I have a friend who, after listening to me, said, “I think you have a bit of a monk and a mystic in you.” I have been thinking about that recently as I ponder another transition in my life. I am in the last few months of an interim pastorate in Grants Pass, Oregon. Given the length of time it takes to find pastoral work that is satisfying, fun and provides a modest livelihood, I have been engaged in the search process for a number of months now.
I admit that as I face the uncertainty of the next step I have gotten rather used to a healthy paycheck. For the first time in my working life I have enjoyed the luxury of eating out when my schedule was too tight for cooking, putting a little money into a small IRA, and treating family and friends to meals just because it makes me feel good to be generous.
But the truth is my friend is right, “There is a bit of a monk and a mystic in me,” and despite having enjoyed the luxury of a comfortable income these past two years I know that if it comes down to it I don’t really need it.
Four years ago I downsized dramatically, donated about 90% of my belongings to St. Vincents, and house sat for a year. The income I saved on rent paid for the cycling trip to Italy, Greece and Turkey in 2014. It took me a while to find employment again, but when I did I had replace a few items I had donated. While I had to purchase a few furnishings when I moved into my 2-bedroom apartment, I kept it at a minimum–a bed, a couple of bookcases, and cookware was all I needed. I remember a few years ago that I began thinking, “All I really need in my life is my guitar, my bike and a few really good friends.” At the time I dismissed it as unrealistic and slightly delusional. “You can’t just ride bikes and play guitar. You have to make a living!”
But the older I get the more I am beginning to believe that my soul is trying to tell me something with this yearning for the simple.
- How much of our working life is spent supporting a lifestyle that doesn’t really feed us?
- How much time do we spend repairing, protecting and polishing up possessions that keep us chained to things that don’t truly satisfy?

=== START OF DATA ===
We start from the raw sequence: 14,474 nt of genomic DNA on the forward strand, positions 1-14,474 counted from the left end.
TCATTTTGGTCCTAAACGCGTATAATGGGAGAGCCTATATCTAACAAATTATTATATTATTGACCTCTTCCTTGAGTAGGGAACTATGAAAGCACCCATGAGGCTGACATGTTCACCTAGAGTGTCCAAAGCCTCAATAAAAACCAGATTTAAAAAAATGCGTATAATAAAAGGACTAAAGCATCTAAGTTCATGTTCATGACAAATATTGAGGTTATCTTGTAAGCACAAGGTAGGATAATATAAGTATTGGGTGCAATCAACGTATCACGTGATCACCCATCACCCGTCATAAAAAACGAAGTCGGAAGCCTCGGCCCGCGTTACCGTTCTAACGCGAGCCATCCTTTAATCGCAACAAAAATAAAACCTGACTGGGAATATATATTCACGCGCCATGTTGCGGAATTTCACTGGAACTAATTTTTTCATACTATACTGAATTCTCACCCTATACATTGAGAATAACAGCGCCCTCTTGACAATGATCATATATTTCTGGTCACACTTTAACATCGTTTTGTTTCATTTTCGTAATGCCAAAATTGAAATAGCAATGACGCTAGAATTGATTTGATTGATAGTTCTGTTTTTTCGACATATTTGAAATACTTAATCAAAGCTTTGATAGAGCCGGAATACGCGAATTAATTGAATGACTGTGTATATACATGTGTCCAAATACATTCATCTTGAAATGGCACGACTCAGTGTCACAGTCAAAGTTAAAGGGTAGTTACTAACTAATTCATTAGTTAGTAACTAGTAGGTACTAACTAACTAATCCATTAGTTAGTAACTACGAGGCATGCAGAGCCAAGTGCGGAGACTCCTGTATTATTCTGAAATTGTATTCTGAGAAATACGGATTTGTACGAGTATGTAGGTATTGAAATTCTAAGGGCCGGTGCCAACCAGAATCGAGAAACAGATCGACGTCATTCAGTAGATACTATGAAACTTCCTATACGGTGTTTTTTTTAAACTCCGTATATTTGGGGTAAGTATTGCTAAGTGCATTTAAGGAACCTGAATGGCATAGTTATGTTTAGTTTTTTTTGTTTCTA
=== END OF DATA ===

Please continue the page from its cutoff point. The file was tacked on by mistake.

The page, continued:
- How often do we complain that we can’t just pick up and go because we have built a house and lifestyle that demands our daily attention?
I remember a few years ago when I was the pastor at Eastminster in Portland. A man we fondly called John the Painter came to us during a particularly heavy rainstorm. He had been sleeping in the campground when the 3-day deluge had hit and wanted to know if he could sleep on our property in exchange for a little work. In the end he wound up staying a full six weeks in an extra room in the church while he repainted the entire inside of the church. It was a good deal for him and for us!
But what I was struck by when he was there was that I had a certain attraction to him. John lived pretty free and somewhat easy life. He traveled around the country going where he wanted when he wanted. When he ran out of money he just stopped and offered his carpentry and painting skills until he had enough money to hit the road again. He had family in another state and every few months he returned to his grown children’s homes and reacquainted himself with grandchildren. At first it seemed an irresponsible lifestyle, but I knew my soul recognized something in him that also lived in me.
I doubt I would ever be as comfortable as John was living out of a tent, trusting that work would show up when he ran out of money, and having no backup plan for emergencies. But I recognized that there was a soulful way that he lived his life where most of his day could be dedicated to the things he enjoyed and that attracted him. He didn’t have to wait for a weekend to explore a new place, or save up enough to go on vacation while holding down a mortgage. Exploring and discovering new things and meeting interesting people was a lifestyle for him. The simplicity of his life afforded a breadth and depth of experiences that most of us will never claim.
I write this because I am reflecting on this coming period when I’ll be facing another professional and financial transition again. I have to admit that I have enjoyed being able to go out and eat sushi, pay $30 for a concert ticket and put a little extra into that measly retirement account. If I had a choice I would live modestly (as I have here), but still enjoy a healthy income.
But having a livelihood in the church is no guarantee these days. I can feel myself preparing for the possibility that there will either be no work or only part-time work. And I am struck by the fact that even if a comfortable livelihood is not waiting for me that I’ll be okay. My friend is right. I do have a bit of the monk and the mystic in me.
Like a monk I really only need a bed, a desk and a lamp.
And like the mystic I could be pretty happy with just my guitar, my bike and a few good friends.
Everything else is just a gift.